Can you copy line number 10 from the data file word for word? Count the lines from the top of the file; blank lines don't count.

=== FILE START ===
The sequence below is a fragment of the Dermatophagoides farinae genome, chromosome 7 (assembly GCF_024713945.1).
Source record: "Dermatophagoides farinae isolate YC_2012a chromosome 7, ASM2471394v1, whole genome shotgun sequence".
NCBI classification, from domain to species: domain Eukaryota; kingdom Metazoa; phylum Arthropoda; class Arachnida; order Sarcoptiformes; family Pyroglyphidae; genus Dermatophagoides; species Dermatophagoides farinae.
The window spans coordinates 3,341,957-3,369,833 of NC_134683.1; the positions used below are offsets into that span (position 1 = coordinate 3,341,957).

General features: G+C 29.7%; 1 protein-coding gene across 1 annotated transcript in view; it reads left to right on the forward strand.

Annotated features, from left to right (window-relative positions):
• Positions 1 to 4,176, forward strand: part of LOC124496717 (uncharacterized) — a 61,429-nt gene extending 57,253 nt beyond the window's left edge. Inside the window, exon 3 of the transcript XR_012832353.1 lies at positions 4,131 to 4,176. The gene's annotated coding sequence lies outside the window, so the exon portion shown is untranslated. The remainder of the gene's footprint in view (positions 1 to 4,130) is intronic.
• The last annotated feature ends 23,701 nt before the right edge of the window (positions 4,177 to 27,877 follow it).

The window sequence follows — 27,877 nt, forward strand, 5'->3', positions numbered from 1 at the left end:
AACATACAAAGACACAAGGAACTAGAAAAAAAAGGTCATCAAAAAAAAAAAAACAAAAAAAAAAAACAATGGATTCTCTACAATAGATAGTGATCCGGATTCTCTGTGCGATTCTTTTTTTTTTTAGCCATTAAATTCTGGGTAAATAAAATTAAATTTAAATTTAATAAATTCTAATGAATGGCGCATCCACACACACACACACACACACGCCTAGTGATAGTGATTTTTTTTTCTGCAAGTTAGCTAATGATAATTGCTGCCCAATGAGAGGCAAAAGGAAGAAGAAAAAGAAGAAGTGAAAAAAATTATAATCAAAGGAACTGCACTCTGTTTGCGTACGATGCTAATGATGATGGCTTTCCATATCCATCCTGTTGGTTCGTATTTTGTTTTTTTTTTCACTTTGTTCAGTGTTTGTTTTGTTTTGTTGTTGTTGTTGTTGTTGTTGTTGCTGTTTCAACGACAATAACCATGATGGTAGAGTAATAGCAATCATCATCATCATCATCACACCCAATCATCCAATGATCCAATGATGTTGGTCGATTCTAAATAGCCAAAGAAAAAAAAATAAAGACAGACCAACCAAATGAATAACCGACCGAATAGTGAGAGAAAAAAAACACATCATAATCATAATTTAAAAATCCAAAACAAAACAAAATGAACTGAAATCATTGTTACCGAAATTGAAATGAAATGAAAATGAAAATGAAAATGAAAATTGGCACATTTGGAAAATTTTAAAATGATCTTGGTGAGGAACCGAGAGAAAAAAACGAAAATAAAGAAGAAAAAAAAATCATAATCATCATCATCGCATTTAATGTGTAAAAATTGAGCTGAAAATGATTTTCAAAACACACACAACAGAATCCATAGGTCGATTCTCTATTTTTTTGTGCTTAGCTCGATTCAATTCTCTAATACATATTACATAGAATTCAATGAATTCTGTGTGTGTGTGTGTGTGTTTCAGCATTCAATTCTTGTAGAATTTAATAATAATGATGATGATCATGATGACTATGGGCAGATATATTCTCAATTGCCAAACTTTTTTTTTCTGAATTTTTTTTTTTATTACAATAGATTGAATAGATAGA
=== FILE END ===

AACATACAAAGACACAAGGAACTAGAAAAAAAAGGTCATCAAAAAAAAAAAAACAAAAAAAAAAAACAATGGATTCTCTACAATAGATAGTGATCCGGATTCTCTGTGCGATTCTTTTTTTTTTTAGCCATTAAATTCTGGGTAAATAAAATTAAATTTAAATTTAATAAATTCTAATGAATGGCGCATCCACACACACACACACACACACGCCTAGTGATAGTGATTTTTTTTTCTGCAAGTTAGCTAATGATAATTGCTGCCCAATGAGAGGCAAAAGGAAGAAGAAAAAGAAGAAGTGAAAAAAATTATAATCAAAGGAACTGCACTCTGTTTGCGTACGATGCTAATGATGATGGCTTTCCATATCCATCCTGTTGGTTCGTATTTTGTTTTTTTTTTCACTTTGTTCAGTGTTTGTTTTGTTTTGTTGTTGTTGTTGTTGTTGTTGTTGCTGTTTCAACGACAATAACCATGATGGTAGAGTAATAGCAATCATCATCATCATCATCACACCCAATCATCCAATGATCCAATGATGTTGGTCGATTCTAAATAGCCAAAGAAAAAAAAATAAAGACAGACCAACCAAATGAATAACCGACCGAATAGTGAGAGAAAAAAAACACATCATAATCATAATTTAAAAATCCAAAACAAAACAAAATGAACTGAAATCATTGTTACCGAAATTGAAATGAAATGAAAATGAAAATGAAAATGAAAATTGGCACATTTGGAAAATTTTAAAATGATCTTGGTGAGGAACCGAGAGAAAAAAACGAAAATAAAGAAGAAAAAAAAATCATAATCATCATCATCGCATTTAATGTGTAAAAATTGAGCTGAAAATGATTTTCAAAACACACACAACAGAATCCATAGGTCGATTCTCTATTTTTTTGTGCTTAGCTCGATTCAATTCTCTAATACATATTACATAGAATTCAATGAATTCTGTGTGTGTGTGTGTGTGTTTCAGCATTCAATTCTTGTAGAATTTAATAATAATGATGATGATCATGATGACTATGGGCAGATATATTCTCAATTGCCAAACTTTTTTTTTCTGAATTTTTTTTTTTATTACAATAGATTGAATAGATAGA